This one is a particularly special interview for me.
After several months of getting to know the ins and outs of how expats and repats have battled with the question “Should I stay or go?”, I thoroughly enjoyed learning about the personal and professional experience with this question from Wiebke, an intercultural trainer, expat coach and founder of Chameleon Coaching.
In fact, Wiebke is the person who, unbeknownst to herself, helped me reaffirm my decision to become a repat, after I had individually done the inner work and self-reflection I needed to do to find clarity within me.
She helped me address the fears, both real and imagined, that I had about repatriating, which have a whole other flavor to them when you’re an Adult Third Culture Kid without an anchor in the world.
As Wiebke is an Adult Third Culture Kid herself, with a colorful expat journey and who also chose to return to her passport country, she knew exactly what I was talking about.
With all that in mind, I hope you’ll enjoy learning about Wiebke’s personal and professional take on how to decide whether to stay or go.
You can get in touch with Wiebke through her website Chameleon Coaching or her Instagram account.
Please introduce yourself – who are you and where has your expat journey taken you so far?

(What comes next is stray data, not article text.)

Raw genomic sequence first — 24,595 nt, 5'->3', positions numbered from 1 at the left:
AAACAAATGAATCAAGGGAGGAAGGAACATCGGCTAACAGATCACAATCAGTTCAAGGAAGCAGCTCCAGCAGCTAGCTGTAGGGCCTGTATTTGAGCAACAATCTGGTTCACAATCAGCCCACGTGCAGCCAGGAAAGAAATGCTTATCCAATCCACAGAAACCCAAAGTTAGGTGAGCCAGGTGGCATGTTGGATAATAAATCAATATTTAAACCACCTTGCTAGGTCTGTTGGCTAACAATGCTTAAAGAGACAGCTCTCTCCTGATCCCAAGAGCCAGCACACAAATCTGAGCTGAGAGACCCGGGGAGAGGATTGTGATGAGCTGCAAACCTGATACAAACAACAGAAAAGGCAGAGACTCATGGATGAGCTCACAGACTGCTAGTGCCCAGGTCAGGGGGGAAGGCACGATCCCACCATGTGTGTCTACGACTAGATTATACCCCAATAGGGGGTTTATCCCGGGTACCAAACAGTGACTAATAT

My name is Wiebke, I live in Northern Germany with my husband and our two teenage boys. In terms of expat “terminology” I am an Adult Third Culture Kid, former expat, multiple repat and passionate global citizen.
I am also very dedicated to my work as Intercultural Trainer and Expat Coach which gives me the possibility to build bridges and support others on their personal journey across cultures.
I grew up in Belgium (11 yrs), USA (1.5 yrs) and Spain (5 yrs) where my dad’s job as a cotton trader took us.
Even though my parents as well as my passport are German, I moved to Germany for the first time at age 18 – what a culture shock! I attended the Euro Business College in Hamburg to become a “European Executive Assistant”.
After a few years of working in Hamburg, adventure called and led me to work for a German bank in Santiago de Chile. After an unforgettably wonderful year I decided to return to Germany to be with who later became my beloved husband.
A few years and a wedding later, my husband got an expat assignment in Puebla/Mexico for 3 years. We were thrilled as we already had a few friends there and we had heard so many good things about Mexico. I was able to get a local job as an executive assistant. It was in Puebla where we had our first son who was 1 year old when we returned to Germany.
The following 2 years were a crazy phase with short term stays in Paris (where we were assaulted), Santiago de Chile (where I was very pregnant) and Miami (where we had the luxury of staying on Key Biscayne) due to my husband’s work. In the midst of this back and forth, our second son was born.
The family was growing and we needed more stability and a safe place to raise our boys. We decided to move close to my parents’ house near Bremen. It was what I had always hoped for, to have the grandparents close by so they can enjoy each other and for me to get some family support! It worked out wonderfully and we are so grateful for it on many levels.
Five years later, my husband had to change jobs and we moved to a small town near Hannover/Germany 9 years ago where we are all integrated but never 100% settled. We keep dreaming of another adventure abroad and I’m sure this will not be our last station.